The Modern Political Concept of Nationalism

Nationalism is as much an issue of identity as it is a political movement.
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Nationalism, one of the most visible political forces of the 19th century, is as much an issue of identity as it is of civic action. The political concept of nationalism can be organized into various categories such as liberal, civic, ethnic or cultural, as the definition of nationalism varies. Although civilization has always had a tendency to organize itself around a shared identity, nationalism is generally identified as a modern movement.

1 Emergence and Origins

Nationalism came into political focus in the 1990s as a consequence of the emergence of striking nationalist movements such as those in Yugoslavia and Rwanda. The conflict that emerges from differing ethic and cultural communities residing under the same political entity has become one of the most pressing issues of modern politics. The notion that nationalism is a recent phenomenon is part of the modernist perspective, while the primordialist perspective recognizes that nationalism has always been a part of human civilization’s need to organize based on shared origin.

2 State vs. Nation

Central to the discussion of the various definitions of nationalism is the difference between the concept of state and the concept of a nation. Because the boundaries of a nation are not drawn by state lines, but rather by various factors that form human identity -- culture, language, religion, common origin and ethnicity -- a nation can be defined as a cultural community. This differs from a state that is simply a political entity. In many circumstances, nations are spread over various states as in the example of the Jews, Kurds and Sioux Indians.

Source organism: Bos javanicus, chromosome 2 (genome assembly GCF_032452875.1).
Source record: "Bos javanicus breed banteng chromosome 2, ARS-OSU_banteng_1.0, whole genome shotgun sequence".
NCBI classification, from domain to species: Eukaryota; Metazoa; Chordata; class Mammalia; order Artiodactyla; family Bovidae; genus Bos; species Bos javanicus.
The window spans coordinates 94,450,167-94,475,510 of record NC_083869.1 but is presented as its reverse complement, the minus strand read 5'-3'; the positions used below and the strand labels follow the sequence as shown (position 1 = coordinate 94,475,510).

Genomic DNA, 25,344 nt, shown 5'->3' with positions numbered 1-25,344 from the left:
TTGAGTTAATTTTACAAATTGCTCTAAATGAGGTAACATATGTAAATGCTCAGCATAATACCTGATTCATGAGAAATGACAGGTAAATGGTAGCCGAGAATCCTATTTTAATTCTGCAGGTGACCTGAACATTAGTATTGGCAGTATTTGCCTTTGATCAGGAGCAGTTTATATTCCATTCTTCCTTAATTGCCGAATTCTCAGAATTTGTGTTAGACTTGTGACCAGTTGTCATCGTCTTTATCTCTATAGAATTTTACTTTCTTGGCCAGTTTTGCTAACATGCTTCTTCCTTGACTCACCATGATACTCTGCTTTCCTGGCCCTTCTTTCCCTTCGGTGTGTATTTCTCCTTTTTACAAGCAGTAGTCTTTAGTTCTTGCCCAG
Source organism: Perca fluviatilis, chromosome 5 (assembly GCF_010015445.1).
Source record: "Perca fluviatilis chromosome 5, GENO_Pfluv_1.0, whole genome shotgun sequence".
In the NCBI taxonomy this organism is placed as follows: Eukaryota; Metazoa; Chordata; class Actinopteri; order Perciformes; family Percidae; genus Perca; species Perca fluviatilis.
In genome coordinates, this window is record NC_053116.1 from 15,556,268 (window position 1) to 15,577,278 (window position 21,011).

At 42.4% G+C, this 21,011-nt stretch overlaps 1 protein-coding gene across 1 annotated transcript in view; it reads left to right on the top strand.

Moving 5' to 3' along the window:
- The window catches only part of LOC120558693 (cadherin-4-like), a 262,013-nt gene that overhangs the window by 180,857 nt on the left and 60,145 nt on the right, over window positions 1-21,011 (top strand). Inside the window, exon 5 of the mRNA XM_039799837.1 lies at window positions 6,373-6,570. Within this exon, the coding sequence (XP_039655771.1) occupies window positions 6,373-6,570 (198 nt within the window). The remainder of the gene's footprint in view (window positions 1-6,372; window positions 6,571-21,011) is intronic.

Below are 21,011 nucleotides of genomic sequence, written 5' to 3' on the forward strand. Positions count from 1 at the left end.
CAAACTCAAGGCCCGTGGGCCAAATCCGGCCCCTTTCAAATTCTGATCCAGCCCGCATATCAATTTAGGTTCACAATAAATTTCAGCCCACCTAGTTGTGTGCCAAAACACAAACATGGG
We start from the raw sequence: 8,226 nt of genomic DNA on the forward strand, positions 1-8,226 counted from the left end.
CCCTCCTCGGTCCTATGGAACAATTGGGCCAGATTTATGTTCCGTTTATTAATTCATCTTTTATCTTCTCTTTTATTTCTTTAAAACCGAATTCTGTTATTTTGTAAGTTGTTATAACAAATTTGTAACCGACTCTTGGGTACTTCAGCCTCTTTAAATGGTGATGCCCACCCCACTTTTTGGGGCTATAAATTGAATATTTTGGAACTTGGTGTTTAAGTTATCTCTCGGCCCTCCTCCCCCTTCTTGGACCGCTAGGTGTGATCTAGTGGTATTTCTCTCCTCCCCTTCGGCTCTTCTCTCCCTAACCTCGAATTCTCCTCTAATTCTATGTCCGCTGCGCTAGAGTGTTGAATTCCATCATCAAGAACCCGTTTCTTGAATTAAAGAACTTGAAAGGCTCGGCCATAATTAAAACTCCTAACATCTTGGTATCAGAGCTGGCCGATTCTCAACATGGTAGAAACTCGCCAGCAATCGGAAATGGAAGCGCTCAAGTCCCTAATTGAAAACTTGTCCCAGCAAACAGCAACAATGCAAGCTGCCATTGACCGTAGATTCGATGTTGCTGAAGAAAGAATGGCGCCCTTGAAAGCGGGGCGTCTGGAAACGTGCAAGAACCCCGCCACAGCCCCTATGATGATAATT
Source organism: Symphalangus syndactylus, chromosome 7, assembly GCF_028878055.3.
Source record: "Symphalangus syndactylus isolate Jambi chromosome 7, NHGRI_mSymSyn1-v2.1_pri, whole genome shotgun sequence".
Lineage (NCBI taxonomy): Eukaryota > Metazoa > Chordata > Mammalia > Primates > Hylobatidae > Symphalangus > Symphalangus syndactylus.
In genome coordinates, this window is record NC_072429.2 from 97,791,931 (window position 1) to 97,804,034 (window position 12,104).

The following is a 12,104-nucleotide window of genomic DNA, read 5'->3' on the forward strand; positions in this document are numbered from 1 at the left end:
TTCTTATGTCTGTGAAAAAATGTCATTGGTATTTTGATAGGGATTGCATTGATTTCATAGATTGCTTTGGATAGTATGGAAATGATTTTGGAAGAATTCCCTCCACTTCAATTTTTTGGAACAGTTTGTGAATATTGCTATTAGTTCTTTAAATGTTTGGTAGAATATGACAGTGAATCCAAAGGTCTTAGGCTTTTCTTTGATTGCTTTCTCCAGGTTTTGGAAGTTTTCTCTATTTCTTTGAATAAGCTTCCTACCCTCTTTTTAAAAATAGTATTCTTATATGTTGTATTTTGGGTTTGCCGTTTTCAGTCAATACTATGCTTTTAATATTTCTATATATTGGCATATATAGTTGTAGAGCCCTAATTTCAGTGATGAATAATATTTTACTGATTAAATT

3 Meanings of Nationalism

Although the concept of nationalism can encompass a range of meanings, the modern political concept of nationalism addresses some fixed notions. Nationalism is as much a process of formation of a nation as it is a sense of belonging to the nation. In addition, it is often a social and political movement as well as a doctrine or creed. Ultimately, nationalism is an ideology that places the nation at the crux of concern for the individual who subscribes to it. Although nationalism cannot be linked only to movements seeking independence, in many cases nationalism is tied to some kind of movement or call to action by the members of the community.

4 Negative and Positive Nationalism

Due to the nature of nationalism, conflict is inevitable, particularly when it comes to nationalism as a political movement. Within the bounds of a nation there are people who are insiders and those who are outsiders. The way in which a nation portrays "the other" is crucial in determining whether the nationalism is positive or negative. Nazi Germany and the outcomes of Hitler’s campaign against the Jews during World War II is an example of the dangers of nationalism. The Indian rebellion against colonial rule by the British and subsequent independence is an example of positive nationalism.

Rachel Alexander is a cultural and political area specialist of South Asia and the Middle East. She received the State Department’s Critical Language Scholarship in 2011, and again in 2012, to live in northern India and study advanced Hindi. She holds a Bachelor of Arts in international studies from Loyola University of Chicago.